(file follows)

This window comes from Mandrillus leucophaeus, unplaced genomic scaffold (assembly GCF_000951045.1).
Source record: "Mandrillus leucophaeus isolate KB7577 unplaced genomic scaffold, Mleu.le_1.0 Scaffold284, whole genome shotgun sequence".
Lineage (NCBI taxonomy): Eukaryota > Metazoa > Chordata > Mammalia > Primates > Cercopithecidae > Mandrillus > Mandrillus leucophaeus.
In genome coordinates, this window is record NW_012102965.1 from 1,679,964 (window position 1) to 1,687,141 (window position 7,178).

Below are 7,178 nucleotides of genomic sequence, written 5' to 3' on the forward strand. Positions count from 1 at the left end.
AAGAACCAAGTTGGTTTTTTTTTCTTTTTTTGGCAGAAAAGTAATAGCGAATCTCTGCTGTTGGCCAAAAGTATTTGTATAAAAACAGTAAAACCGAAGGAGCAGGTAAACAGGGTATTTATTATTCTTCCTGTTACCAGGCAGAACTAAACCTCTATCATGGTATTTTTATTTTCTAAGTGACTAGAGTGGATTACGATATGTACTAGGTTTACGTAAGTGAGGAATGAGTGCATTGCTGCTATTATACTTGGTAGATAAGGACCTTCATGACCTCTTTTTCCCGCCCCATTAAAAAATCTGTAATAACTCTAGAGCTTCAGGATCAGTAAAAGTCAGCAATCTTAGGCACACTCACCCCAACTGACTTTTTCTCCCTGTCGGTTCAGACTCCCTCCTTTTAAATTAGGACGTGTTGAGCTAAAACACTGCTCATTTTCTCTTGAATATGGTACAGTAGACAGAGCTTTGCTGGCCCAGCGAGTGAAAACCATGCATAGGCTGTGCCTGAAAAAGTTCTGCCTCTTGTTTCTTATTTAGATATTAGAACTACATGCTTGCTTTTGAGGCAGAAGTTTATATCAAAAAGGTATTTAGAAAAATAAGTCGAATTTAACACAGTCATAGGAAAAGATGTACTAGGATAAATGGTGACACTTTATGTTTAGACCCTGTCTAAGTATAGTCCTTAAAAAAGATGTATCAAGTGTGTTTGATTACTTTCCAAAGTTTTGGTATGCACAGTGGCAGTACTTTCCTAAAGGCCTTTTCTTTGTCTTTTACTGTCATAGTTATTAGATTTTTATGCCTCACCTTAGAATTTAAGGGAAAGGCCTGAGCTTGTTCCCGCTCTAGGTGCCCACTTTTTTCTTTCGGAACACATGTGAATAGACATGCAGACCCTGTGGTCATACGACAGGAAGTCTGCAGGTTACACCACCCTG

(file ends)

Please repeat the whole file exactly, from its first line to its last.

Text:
This window comes from Mandrillus leucophaeus, unplaced genomic scaffold (assembly GCF_000951045.1).
Source record: "Mandrillus leucophaeus isolate KB7577 unplaced genomic scaffold, Mleu.le_1.0 Scaffold284, whole genome shotgun sequence".
Lineage (NCBI taxonomy): Eukaryota > Metazoa > Chordata > Mammalia > Primates > Cercopithecidae > Mandrillus > Mandrillus leucophaeus.
In genome coordinates, this window is record NW_012102965.1 from 1,679,964 (window position 1) to 1,687,141 (window position 7,178).

Below are 7,178 nucleotides of genomic sequence, written 5' to 3' on the forward strand. Positions count from 1 at the left end.
AAGAACCAAGTTGGTTTTTTTTTCTTTTTTTGGCAGAAAAGTAATAGCGAATCTCTGCTGTTGGCCAAAAGTATTTGTATAAAAACAGTAAAACCGAAGGAGCAGGTAAACAGGGTATTTATTATTCTTCCTGTTACCAGGCAGAACTAAACCTCTATCATGGTATTTTTATTTTCTAAGTGACTAGAGTGGATTACGATATGTACTAGGTTTACGTAAGTGAGGAATGAGTGCATTGCTGCTATTATACTTGGTAGATAAGGACCTTCATGACCTCTTTTTCCCGCCCCATTAAAAAATCTGTAATAACTCTAGAGCTTCAGGATCAGTAAAAGTCAGCAATCTTAGGCACACTCACCCCAACTGACTTTTTCTCCCTGTCGGTTCAGACTCCCTCCTTTTAAATTAGGACGTGTTGAGCTAAAACACTGCTCATTTTCTCTTGAATATGGTACAGTAGACAGAGCTTTGCTGGCCCAGCGAGTGAAAACCATGCATAGGCTGTGCCTGAAAAAGTTCTGCCTCTTGTTTCTTATTTAGATATTAGAACTACATGCTTGCTTTTGAGGCAGAAGTTTATATCAAAAAGGTATTTAGAAAAATAAGTCGAATTTAACACAGTCATAGGAAAAGATGTACTAGGATAAATGGTGACACTTTATGTTTAGACCCTGTCTAAGTATAGTCCTTAAAAAAGATGTATCAAGTGTGTTTGATTACTTTCCAAAGTTTTGGTATGCACAGTGGCAGTACTTTCCTAAAGGCCTTTTCTTTGTCTTTTACTGTCATAGTTATTAGATTTTTATGCCTCACCTTAGAATTTAAGGGAAAGGCCTGAGCTTGTTCCCGCTCTAGGTGCCCACTTTTTTCTTTCGGAACACATGTGAATAGACATGCAGACCCTGTGGTCATACGACAGGAAGTCTGCAGGTTACACCACCCTG